• They have passed internal translation tests
  • They have 5+ years’ professional experience working as a translator
  • They are native speakers of the target language
  • They have professional experience of the industry the client operates in

All translators check and double-check their own work. That includes the spelling and grammar and referring to outside resources like style guides and terminology glossaries where necessary. Factual accuracy, readability and the tone of the piece must also be just right before the translation passes to the next stage of the quality assurance process.

2. The proofreader

A second professionally qualified translator and native speaker with industry-specific knowledge will proofread the translation. The original translator can miss errors due to their over-familiarity with their work. That’s why asking an independent proofreader to take a fresh look at the copy can make a big difference to the accuracy of the final document.

3. The editor

Editors go a level deeper than proofreaders. They look at linguistic issues like style and fluency as well as technical issues such as consistency, the use of industry-specific abbreviations and the all-important feel of the content. This is essential to ensure the text will make a mark within the target industry.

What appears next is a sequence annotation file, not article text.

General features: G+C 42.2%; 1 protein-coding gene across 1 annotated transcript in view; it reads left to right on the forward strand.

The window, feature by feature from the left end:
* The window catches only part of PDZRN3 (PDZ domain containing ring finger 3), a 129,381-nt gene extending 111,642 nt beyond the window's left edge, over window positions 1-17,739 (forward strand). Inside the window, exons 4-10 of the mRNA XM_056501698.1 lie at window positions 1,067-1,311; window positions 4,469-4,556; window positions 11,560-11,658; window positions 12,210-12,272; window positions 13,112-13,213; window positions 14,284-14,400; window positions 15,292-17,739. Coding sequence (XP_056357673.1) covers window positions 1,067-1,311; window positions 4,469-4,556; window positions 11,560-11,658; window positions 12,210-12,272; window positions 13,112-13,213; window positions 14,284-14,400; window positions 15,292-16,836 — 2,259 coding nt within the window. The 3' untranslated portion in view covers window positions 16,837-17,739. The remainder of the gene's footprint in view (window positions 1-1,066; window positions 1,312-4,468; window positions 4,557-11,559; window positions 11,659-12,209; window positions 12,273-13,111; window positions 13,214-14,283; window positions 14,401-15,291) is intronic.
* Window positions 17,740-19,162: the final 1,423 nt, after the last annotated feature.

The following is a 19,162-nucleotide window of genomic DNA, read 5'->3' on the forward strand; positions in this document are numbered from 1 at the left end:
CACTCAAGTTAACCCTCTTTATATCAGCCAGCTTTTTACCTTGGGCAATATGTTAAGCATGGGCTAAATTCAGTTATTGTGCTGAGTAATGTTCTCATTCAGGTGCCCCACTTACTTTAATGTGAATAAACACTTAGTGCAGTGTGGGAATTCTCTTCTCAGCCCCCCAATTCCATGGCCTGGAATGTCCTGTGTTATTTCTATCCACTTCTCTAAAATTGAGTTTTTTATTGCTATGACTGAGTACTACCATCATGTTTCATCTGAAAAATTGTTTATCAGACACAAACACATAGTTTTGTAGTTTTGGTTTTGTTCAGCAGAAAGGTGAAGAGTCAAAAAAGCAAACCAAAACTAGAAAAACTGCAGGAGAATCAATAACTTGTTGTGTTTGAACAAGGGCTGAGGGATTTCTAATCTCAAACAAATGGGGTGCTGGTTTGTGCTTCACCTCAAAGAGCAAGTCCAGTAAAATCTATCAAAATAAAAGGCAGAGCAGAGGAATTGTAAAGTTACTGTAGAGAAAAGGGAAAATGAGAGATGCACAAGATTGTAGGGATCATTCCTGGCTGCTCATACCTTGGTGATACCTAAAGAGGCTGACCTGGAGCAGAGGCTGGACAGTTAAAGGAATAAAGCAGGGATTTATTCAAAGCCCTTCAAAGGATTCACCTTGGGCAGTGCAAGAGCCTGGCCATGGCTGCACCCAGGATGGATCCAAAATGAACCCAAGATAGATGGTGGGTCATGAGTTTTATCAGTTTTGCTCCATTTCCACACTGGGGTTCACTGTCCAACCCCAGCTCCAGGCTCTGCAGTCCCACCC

4. Back translation

All translations have to be delivered within budget, so this is not a step we’ll take for every translation. However, the process of back translation does provide an extra layer of quality control for high-value content.

This process asks a brand new translator to convert the newly translated document back into its original language. The back translation and the original source document can then be compared to make sure every word is a perfect match or conveys the same meaning.

5. Feedback

We build long-lasting relationships with our clients and hope to become their trusted translation partner. That makes this final stage essential. Liaising with the client, the translation project manager provides feedback to the original translator, proofreader and editor to discuss any terminology preferences the client has, and identifies areas they can improve in the future.

Word-perfect quality control you can rely on

While a lone freelance translator might be highly skilled and meticulous, they can never compete with the peace of mind you receive from a leading translation agency with a multi-stage quality control process. That’s just one of the reasons why clients like Santander, Manchester United and Orange keep on coming back to Linguistica International.

To discuss your next translation project, give us a call on 02392 987 765 or email info@linguistica-international.com today.